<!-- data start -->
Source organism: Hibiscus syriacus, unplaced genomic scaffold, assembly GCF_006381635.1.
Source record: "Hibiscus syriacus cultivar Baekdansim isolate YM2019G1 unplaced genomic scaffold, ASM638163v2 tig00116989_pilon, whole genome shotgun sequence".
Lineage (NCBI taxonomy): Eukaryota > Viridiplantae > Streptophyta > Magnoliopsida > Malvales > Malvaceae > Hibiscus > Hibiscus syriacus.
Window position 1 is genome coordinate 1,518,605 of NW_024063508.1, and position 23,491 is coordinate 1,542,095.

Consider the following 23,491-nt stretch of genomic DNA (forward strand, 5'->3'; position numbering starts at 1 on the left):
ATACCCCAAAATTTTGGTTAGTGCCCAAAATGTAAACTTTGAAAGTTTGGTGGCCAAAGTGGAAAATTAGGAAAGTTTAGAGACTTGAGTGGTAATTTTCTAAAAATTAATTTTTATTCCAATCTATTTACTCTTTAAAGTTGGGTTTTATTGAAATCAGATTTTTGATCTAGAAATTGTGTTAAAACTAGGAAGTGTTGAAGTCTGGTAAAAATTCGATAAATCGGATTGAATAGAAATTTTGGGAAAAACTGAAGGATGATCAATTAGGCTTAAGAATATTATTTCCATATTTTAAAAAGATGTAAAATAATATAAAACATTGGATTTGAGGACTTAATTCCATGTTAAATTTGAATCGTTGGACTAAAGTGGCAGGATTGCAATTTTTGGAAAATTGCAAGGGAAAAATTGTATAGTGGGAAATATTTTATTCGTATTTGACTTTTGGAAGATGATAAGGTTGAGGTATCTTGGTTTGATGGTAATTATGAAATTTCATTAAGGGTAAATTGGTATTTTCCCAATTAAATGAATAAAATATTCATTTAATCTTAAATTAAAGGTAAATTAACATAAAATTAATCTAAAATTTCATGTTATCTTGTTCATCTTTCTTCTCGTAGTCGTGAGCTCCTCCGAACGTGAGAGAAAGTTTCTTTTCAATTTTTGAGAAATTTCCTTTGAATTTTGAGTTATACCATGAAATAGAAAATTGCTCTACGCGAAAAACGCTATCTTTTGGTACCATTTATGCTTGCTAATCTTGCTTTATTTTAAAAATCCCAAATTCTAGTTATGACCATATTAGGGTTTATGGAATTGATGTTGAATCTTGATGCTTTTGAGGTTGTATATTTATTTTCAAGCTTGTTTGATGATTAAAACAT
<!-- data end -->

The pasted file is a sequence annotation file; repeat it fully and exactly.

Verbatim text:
Source organism: Hibiscus syriacus, unplaced genomic scaffold, assembly GCF_006381635.1.
Source record: "Hibiscus syriacus cultivar Baekdansim isolate YM2019G1 unplaced genomic scaffold, ASM638163v2 tig00116989_pilon, whole genome shotgun sequence".
Lineage (NCBI taxonomy): Eukaryota > Viridiplantae > Streptophyta > Magnoliopsida > Malvales > Malvaceae > Hibiscus > Hibiscus syriacus.
Window position 1 is genome coordinate 1,518,605 of NW_024063508.1, and position 23,491 is coordinate 1,542,095.

Consider the following 23,491-nt stretch of genomic DNA (forward strand, 5'->3'; position numbering starts at 1 on the left):
ATACCCCAAAATTTTGGTTAGTGCCCAAAATGTAAACTTTGAAAGTTTGGTGGCCAAAGTGGAAAATTAGGAAAGTTTAGAGACTTGAGTGGTAATTTTCTAAAAATTAATTTTTATTCCAATCTATTTACTCTTTAAAGTTGGGTTTTATTGAAATCAGATTTTTGATCTAGAAATTGTGTTAAAACTAGGAAGTGTTGAAGTCTGGTAAAAATTCGATAAATCGGATTGAATAGAAATTTTGGGAAAAACTGAAGGATGATCAATTAGGCTTAAGAATATTATTTCCATATTTTAAAAAGATGTAAAATAATATAAAACATTGGATTTGAGGACTTAATTCCATGTTAAATTTGAATCGTTGGACTAAAGTGGCAGGATTGCAATTTTTGGAAAATTGCAAGGGAAAAATTGTATAGTGGGAAATATTTTATTCGTATTTGACTTTTGGAAGATGATAAGGTTGAGGTATCTTGGTTTGATGGTAATTATGAAATTTCATTAAGGGTAAATTGGTATTTTCCCAATTAAATGAATAAAATATTCATTTAATCTTAAATTAAAGGTAAATTAACATAAAATTAATCTAAAATTTCATGTTATCTTGTTCATCTTTCTTCTCGTAGTCGTGAGCTCCTCCGAACGTGAGAGAAAGTTTCTTTTCAATTTTTGAGAAATTTCCTTTGAATTTTGAGTTATACCATGAAATAGAAAATTGCTCTACGCGAAAAACGCTATCTTTTGGTACCATTTATGCTTGCTAATCTTGCTTTATTTTAAAAATCCCAAATTCTAGTTATGACCATATTAGGGTTTATGGAATTGATGTTGAATCTTGATGCTTTTGAGGTTGTATATTTATTTTCAAGCTTGTTTGATGATTAAAACAT